This, the fifth solo venture from Matthews, finds the artist ably exploring the darker corners of human experience. The CD carries the stark, black and white image of a child, seemingly the host of a wound or expulsion of disease. Such a two-tone organic image of flawed perfection merely hints at the sounds therein. Almost organic-noise in essence the soundscapes are opened with ‘Splinter’, a track that slowly gathers layers of discordant instrumentation through which Matthews distinctive tones float, Sybil-like as electronic beats begin to ricochet before the whole track merges into some great satanic procession. What is evident throughout is Matthew’s manipulation of noise as abrasive textures are punctuated with stuttered formulas and organic-noise floors that stretch and contort. The album as a whole is very constructed and no track feels intrusive or out of continuity. From the deconstruct red frequencies of ‘Moon Tremors’ to the haunting, respiratory pulse of (moon bound) the path is laid for the final tracks that shimmer with high frequency disturbances, lo-fi rumbles and rains of abrasive electronics, inverted sounds and loops. The axis about which Matthew’s compositions spiral and rail seems to inherit an image which is secondary to the music, the music itself defining the landscape and character in greater clarity. This is one of Matthew’s strengths and why her works are considered pieces rather than mere assemblages of sporadic noise pieces. ‘Axis Vein’ succeeds because it has the power to interact with its audience and as such reward, it represents a marvelous and vibrant talent within the genre.
Michael Cunningham, Judas Kiss Magazine, October 2009
Axis Vein (SIREN WIRE RECORDINGS SW81) is a collection of bleak songs and tunes all rendered in a variety of inventive, stark and minimalist ways, which dwell in areas of mysterious pain and fear perhaps as a method of exorcising some very personal demons. Her breathy vocalising is infinitely preferable to the awful Sinead O’Connor. Some are bordering on being musical atmospheres than actual songs, but everything contributes to the sense of personal suffering or injury as evinced by the cover pictures, depicting a head with fake injuries and blood in shadowy b/w photos.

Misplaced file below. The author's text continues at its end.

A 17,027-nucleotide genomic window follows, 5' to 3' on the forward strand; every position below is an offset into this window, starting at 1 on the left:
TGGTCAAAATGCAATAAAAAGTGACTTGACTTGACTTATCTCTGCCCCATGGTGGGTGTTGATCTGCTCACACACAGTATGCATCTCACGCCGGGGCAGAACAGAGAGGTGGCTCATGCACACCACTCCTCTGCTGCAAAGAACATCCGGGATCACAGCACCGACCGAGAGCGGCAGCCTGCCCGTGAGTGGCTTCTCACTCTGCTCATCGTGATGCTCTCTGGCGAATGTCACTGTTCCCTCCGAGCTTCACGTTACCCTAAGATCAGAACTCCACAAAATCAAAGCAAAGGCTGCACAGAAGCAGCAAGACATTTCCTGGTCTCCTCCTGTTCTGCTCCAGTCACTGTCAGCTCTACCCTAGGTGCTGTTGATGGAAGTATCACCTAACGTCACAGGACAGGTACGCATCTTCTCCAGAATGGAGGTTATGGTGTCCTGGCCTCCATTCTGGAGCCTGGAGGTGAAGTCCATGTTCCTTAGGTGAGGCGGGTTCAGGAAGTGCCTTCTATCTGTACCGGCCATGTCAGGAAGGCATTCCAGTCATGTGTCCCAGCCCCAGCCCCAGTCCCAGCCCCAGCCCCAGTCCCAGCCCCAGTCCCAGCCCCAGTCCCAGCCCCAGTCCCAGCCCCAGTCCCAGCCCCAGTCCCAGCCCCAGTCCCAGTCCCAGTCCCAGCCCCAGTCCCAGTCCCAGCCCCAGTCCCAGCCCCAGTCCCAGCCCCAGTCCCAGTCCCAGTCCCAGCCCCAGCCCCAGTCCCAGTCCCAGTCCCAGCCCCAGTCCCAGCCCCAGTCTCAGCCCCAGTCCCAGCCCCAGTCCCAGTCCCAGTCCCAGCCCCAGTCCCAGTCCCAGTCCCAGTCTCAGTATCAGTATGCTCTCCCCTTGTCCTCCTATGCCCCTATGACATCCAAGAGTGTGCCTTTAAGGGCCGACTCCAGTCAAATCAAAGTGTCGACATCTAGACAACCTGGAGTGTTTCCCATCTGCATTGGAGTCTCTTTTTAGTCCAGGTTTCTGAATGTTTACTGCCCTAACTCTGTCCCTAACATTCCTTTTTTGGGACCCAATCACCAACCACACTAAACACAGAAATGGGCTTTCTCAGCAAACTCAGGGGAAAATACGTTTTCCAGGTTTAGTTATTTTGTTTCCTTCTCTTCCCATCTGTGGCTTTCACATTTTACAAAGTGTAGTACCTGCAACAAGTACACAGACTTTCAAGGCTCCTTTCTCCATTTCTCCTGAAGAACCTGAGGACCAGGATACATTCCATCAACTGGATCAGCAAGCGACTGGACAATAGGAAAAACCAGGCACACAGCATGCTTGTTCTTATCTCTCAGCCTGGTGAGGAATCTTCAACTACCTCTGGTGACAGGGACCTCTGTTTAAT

Ed Pinsent, The Sound Projector, November 2008
Susan Matthews is a left-of-field, UK based composer you might not yet have heard of but her ceaseless output, which include numerous EP’s, collaborations and a forthcoming film soundtrack, have made ripples in the underground scene. Specialising in the otherworldly realms of the avant-garde, Matthews’ makes a brand of sound that pits the fragile beauty of the female voice against the dark and oppressive tones of industrial noise and dark ambience. The 10 track ‘Axis Vein’ release is Matthews’ 5th solo album and comes courtesy of her own ‘Siren Wire’ label.
Composed and performed by Matthews and Mark Ingram, opener ‘Splinters’ delights with its eerie bounce and otherworldly tones. Like This Heat meets John Cooper Clark’s ‘Evidently Chickentown’, stark and clanging percussives underpin an ever-increasing layer of waltzing horns and manipulated clicks’n’cuts which rapidly dance around each-other to the point of frenzy whilst Matthews’ somber vocals wring out with childlike innocence. Hovering between angelic dirge and the mutterings of the insane, Matthews’ ghostly tones are Christina Carter-esque in stature and litter the toxic, industrial soundscapes which whirr, bleat and hum beneath. From the subtle yet distressing squeals on ‘The Empty Auditorium’ to the atonal whispers on ‘Bound’, Matthews voice is in fine fettle, tuned in as another instrument in the swirling soundscape of industrial-psyche that wreaks emotional havoc. This emotional havoc is especially manifest in ‘Flex’ which sees Matthews’ haunting and fragile voice weave intrinsically into an atmospheric, folk-noise tapestry that is deep-rooted in the realms of darkness.